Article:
Born in Spain, Aragonés had a passion for art since early childhood. As one anecdote goes, Aragonés was once left alone in a room by his parents with a box of crayons. His parents returned sometime later to find that he had covered the wall in hundreds upon hundreds of drawings.
Aragonés emigrated with his family due to the Spanish Civil War and settled in Mexico. He made his first professional sale in 1954 but continued to doodle humorous cartoons while studying architecture at the University of Mexico, and also learning pantomime under the direction of Alejandro Jodorowsky. In 1962, Aragonés moved to the United States. He currently resides and works in Ojai, California.
Aragonés first went to the U.S. in 1962. According to the artist, he arrived in New York with nothing but 20 dollars and his portfolio of drawings. After working odd jobs around the city, Aragonés went to Mad's offices in Madison Avenue hoping to sell some of his cartoons. Since his knowledge of English wasn't very extensive, he asked for the only Mad artist he knew of that spoke his language, Cuban-born artist Antonio Prohias, creator of the popular Spy vs. Spy. Aragonés hoped Prohias could serve as a translator between him and the Mad editors. According to Aragonés, this proved to be a mistake, since Prohias knew even less English than he. Prohias did receive Aragonés very enthusiastically and, with difficulty, introduced the young artist to the Mad editors as his "brother."
Mad editor Al Feldstein and publisher Bill Gaines liked what they saw, and Aragonés became a contributor to the magazine in 1963. Aragonés became famous for his wordless "drawn-out dramas" or "marginals" which were inserted into the margins and between panels of the magazine. The drawings are both horizontal and vertical, and occasionally extend around corners. Prior to Aragonés' arrival at Mad, the magazine had sometimes filled its margins with text jokes under the catch-all heading "Marginal Thinking." According to Aragonés the staff of Mad enjoyed his marginals, but expected him to only last one or two issues. They did not expect him to be able to maintain the steady stream of small cartoons needed for each issue. However, Aragonés has provided marginals for every issue of Mad since 1963 except one (his contributions to that issue were lost by the P0ost Office).
Aragonés is a very prolific artist; Al Jaffee once said, "Sergio has, quite literally, drawn more cartoons on napkins in restaurants than most cartoonists draw in their entire careers."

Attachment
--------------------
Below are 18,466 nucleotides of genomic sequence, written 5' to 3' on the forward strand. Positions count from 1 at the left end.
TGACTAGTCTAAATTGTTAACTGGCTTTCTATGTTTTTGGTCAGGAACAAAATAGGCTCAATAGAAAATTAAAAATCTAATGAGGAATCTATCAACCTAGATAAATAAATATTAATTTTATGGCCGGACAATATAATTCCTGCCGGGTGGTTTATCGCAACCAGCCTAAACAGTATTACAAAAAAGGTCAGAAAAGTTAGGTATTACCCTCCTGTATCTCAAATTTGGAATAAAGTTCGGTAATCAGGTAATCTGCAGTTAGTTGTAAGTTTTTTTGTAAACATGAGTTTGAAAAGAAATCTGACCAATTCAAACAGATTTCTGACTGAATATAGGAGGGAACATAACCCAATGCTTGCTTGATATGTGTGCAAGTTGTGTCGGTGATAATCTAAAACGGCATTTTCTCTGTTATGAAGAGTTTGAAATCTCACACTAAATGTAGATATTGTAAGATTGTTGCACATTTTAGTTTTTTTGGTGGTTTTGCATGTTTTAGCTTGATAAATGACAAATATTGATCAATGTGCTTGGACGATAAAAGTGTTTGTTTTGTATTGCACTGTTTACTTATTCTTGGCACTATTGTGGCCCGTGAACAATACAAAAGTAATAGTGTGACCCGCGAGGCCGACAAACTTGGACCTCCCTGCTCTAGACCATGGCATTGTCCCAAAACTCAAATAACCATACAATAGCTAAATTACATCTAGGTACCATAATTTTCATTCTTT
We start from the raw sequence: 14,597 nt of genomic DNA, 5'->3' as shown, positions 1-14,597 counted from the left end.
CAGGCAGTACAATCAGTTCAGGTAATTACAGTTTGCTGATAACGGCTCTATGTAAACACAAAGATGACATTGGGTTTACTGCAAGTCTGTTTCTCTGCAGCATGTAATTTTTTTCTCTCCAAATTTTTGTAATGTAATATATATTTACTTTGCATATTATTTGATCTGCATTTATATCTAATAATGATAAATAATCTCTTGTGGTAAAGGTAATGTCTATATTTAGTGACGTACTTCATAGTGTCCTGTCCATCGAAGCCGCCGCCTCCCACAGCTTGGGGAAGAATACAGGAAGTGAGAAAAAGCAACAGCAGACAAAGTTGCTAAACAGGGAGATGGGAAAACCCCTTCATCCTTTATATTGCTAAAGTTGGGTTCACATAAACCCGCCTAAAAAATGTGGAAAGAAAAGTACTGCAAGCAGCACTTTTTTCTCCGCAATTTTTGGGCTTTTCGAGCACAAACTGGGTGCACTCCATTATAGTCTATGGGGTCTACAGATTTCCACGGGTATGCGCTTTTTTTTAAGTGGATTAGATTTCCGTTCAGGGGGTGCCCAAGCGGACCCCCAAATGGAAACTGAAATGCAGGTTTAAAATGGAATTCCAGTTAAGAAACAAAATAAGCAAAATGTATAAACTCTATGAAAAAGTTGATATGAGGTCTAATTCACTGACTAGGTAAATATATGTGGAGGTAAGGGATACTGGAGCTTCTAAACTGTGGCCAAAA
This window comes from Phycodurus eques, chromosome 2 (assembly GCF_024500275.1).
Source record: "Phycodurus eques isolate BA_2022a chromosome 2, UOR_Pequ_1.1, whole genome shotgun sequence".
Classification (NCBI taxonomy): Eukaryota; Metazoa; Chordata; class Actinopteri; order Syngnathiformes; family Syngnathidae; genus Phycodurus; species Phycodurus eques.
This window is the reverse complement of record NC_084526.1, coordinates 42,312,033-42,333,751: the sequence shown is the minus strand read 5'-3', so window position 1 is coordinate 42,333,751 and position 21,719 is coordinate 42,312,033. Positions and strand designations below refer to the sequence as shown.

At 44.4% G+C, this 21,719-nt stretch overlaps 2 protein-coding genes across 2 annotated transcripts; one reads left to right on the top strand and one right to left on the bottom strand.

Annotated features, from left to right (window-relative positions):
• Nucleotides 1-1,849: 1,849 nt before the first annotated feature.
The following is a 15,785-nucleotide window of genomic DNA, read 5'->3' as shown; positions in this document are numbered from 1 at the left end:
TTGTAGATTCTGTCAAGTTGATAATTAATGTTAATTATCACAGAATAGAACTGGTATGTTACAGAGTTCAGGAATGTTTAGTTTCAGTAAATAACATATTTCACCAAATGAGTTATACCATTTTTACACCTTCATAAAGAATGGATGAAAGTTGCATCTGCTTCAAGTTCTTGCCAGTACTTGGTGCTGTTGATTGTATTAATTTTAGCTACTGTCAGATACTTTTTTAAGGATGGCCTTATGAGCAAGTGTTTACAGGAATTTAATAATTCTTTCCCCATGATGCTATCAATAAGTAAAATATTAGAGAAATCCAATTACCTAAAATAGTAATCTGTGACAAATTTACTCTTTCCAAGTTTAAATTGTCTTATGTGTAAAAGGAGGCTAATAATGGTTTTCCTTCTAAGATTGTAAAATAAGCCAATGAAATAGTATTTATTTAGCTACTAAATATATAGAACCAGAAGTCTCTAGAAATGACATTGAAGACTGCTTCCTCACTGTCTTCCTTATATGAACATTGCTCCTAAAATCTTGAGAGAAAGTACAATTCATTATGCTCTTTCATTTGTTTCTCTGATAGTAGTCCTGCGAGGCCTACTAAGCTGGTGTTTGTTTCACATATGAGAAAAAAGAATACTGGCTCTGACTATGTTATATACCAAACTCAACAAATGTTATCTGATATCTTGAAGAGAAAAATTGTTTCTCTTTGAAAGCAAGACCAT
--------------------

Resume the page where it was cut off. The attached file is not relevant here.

In 1967 he began illustrating full stories for DC Comics under such titles as Plop!. He also wrote or plotted stories that were illustrated by other artists, including the Western series Bat Lash and stories for various horror anthology titles. Aragonés claims that he originally looked for work in the comic book industry and was warned off. He was told that he would be better paid working for Mad Magazine.
In the late 1970s he created the humorous barbarian comic book Groo the Wanderer with Mark Evanier. Evanier's role originally was as something of a translator, as Aragonés was still somewhat shaky at expressing his ideas in English. Eventually the two began collaborating on story ideas, and there have been several Groo stories in which Evanier is credited as the sole writer. Aragonés is currently fluent in English. As a creator-owned book, Groo has survived the bankruptcy of a number of publishers, a fact which led to the popular joke that publishing the series was a precursor to a publisher's demise. The book was initially published by Pacific Comics, briefly by Eclipse Comics, then Marvel Comics under their since-discontinued Epic Comics imprint, then Image Comics, and currently Dark Horse Comics.
The character Serji-X Arrogantus was named after him.
Star Wars bibliographyEdit
- Sergio Aragonés Stomps Star Wars
- "Spare Parts"—Star Wars Tales 4
- "Junkheap Hero"—Star Wars Tales 6
- Galactic Phrase Book & Travel Guide
- Sergio Aragonés on Wikipedia